Four 9/11 First Responders Discuss Their Medical Care at The Queens WTC Clinical Center of Excellence

REGO PARK, NY – “This is always a solemn week in NYC because it brings back so many memories of those who lost their lives. We remember their acts of heroism and, at the same time, continue to work to provide hope for those who gave of themselves so unselfishly.”

That was how Jacqueline Moline, MD, VP and Chair, Population Health, North Shore-LIJ Health System, opened a press conference today at the health system’s Queens WTC Clinical Center of Excellence. Dr. Moline has been a leader in the ongoing battle to secure funding for all those afflicted with cancers and other illnesses as a result of their heroic work at the WTC site.

Dr. Moline welcomed four clients who all worked at the pile and, subsequently, received diagnoses of various forms of cancer. Each was diagnosed and is receiving treatment at the Queens-based program.

John Licato, 52, of Howard Beach, is a retired police officer. His health began to decline in September, 2012; at the same time, he felt a lump on the side of his neck. A few months later, he was diagnosed with neck cancer. Now in remission, John likens the letters he’s read from supportive school children to his childhood experience of writing to soldiers stationed in Vietnam. “It’s important that everyone understands how much we value the ongoing support and how much their concern is appreciated.”

Christian Foggy, 67, of Jamaica, is a retired NYPD civilian electrician who stayed through the night to help transport electrical generators back and forth from Ground Zero.  He spent the better part of two months doing this important work at the site. In 2012, Mr. Foggy was diagnosed with prostate cancer. Thanks to treatment under Zadroga, he was declared cancer-free in June, 2013. In his mind, the goal is to remain positive.

“What I remember most about 9/11 is that the human family can draw together when necessary. Through acts of kindness and compassion, we show that we’re better than evil and negativity.”

Joe Ramondino, 52, of Maspeth, is a life-long Queens resident. He spent two months working in the rubble, doing everything from helping the bucket brigade to search and rescue. In 2013, after seeking treatment for a variety of health issues, a CAT Scan revealed the presence of swollen lymph nodes. Shortly thereafter, he was diagnosed with lymphoma. He’s been a client of WTC Center since March of 2014, which he credits with easing the stress of handling multiple medical appointments.

“I want to thank the wonderful staff here, because, without their kindness, I don’t know where I’d be,” said Mr. Ramondino. “The fight continues. We can’t forget that day. Even as we speak here, more people are getting sick. We must stay focused and keep these programs funded.”

Patricia Workman, 76, of Flushing, became a Red Cross volunteer because she felt the need to help. She spent nearly two years offering assistance to first responders. In 2008, she was diagnosed with multiple myeloma after seeking treatment for a variety of fractures and other health concerns. She has been a client of the WTC Center for four years, receiving ongoing monitoring and treatment under the Zadroga Act.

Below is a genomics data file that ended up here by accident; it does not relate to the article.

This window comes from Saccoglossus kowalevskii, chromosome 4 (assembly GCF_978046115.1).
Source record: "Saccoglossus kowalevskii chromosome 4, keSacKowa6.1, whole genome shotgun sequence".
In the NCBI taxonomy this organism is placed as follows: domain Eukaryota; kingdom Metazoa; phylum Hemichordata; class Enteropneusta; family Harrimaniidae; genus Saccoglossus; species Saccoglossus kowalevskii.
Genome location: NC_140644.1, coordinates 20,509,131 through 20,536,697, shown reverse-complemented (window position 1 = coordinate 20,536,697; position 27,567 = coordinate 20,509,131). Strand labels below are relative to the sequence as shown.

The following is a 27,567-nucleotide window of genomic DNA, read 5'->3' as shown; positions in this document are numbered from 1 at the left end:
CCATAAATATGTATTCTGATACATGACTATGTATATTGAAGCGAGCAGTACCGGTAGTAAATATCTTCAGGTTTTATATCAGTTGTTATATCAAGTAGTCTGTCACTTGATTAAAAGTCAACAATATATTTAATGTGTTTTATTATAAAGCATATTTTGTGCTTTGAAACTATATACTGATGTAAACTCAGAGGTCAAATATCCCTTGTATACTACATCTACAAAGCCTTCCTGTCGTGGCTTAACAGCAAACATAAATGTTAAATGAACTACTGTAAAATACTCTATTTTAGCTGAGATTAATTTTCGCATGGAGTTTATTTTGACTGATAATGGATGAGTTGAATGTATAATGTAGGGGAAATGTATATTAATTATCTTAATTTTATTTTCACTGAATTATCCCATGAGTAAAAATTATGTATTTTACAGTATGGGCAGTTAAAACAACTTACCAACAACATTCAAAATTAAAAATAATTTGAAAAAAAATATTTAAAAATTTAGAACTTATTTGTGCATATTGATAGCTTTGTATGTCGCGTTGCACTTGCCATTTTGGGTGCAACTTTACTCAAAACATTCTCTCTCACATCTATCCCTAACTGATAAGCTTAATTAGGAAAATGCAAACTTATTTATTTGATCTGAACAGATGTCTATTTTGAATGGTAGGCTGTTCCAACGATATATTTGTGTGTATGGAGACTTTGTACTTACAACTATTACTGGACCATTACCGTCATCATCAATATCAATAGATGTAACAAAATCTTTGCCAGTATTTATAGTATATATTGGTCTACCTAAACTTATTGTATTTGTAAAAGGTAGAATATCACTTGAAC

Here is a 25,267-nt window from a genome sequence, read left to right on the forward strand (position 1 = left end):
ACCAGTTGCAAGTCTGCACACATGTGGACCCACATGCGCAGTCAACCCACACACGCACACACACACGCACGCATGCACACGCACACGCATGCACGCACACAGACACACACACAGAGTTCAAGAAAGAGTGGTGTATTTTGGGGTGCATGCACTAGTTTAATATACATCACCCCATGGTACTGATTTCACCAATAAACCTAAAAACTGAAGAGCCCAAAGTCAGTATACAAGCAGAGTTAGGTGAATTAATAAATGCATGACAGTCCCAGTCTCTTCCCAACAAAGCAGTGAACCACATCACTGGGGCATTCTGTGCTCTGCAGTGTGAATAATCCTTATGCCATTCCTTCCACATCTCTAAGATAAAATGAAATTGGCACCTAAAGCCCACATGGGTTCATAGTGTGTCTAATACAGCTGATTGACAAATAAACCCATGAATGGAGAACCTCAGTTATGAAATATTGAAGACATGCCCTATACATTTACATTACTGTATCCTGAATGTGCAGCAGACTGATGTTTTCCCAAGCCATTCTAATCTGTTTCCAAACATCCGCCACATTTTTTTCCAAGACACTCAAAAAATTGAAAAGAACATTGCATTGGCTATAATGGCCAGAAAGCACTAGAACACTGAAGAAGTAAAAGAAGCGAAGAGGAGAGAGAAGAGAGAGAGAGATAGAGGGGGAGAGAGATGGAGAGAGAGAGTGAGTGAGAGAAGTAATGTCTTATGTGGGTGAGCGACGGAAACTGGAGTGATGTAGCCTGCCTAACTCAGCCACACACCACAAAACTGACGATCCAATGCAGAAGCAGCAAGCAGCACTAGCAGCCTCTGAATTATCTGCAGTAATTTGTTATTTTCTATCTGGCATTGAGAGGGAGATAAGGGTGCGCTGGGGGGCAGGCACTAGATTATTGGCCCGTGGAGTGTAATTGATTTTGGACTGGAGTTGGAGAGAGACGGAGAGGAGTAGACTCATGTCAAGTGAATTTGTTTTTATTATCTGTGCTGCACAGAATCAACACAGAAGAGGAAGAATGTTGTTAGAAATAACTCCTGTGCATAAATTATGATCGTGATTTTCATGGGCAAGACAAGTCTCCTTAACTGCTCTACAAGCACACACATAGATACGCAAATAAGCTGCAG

“My way of coping is to learn everything I can about my illnesses and to offer support to those who are getting new diagnoses,” she said. “I’m always thrilled when I can come here for treatment. The experience here is so personal. We have to keep it going.”

As part of her advocacy efforts, Ms. Workman left the press conference with her sister to board a train for Washington, D.C. where she will be testifying before Congress on Sept. 10 about her personal experiences.

Perhaps the most poignant moment of the event came when reporters asked the panel if they would behave the same way today, given that their service caused so much physical pain and suffering. Without skipping a beat, the brave group said yes.

“I know I speak for everyone here when I say that without question we would do it all again,” said Mr. Ramondino. “That’s what we were brought here to do. Each of us was doing our job that day, and we would certainly do it all again.”

The Queens WTC Clinical Center of Excellence is one of seven clinical centers of excellence in The New York/New Jersey area that provides medical monitoring, diagnosis and treatment for WTC-related health conditions. The program is administered by the National Institute for Occupational Safety and Health and the US Centers for Disease Control and Prevention. For more information, contact Queens Clinical Center of Excellence at 718-670-4174; WTC Health Program at 1-888-WTC-HP4U (1-888-982-4748); or www.cdc.gov/niosh/topics/wtc/.

About North Shore-LIJ Health System
One of the nation's largest health systems, North Shore-LIJ delivers world-class clinical care throughout the New York metropolitan area, pioneering research at The Feinstein Institute for Medical Research, a visionary approach to medical education highlighted by the Hofstra North Shore-LIJ School of Medicine, and healthcare coverage to individuals, families and businesses through the North Shore-LIJ CareConnect Insurance Co. Inc. North Shore-LIJ cares for people at every stage of life at 17 hospitals and more than 400 outpatient physician practices throughout the region. North Shore-LIJ’s owned hospitals and long-term care facilities house more than 6,000 beds, employ more than 10,000 nurses and have affiliations with over 9,400 physicians. With a workforce of about 48,000, North Shore-LIJ is the largest private employer in New York State.  For more information, go to www.northshorelij.com.

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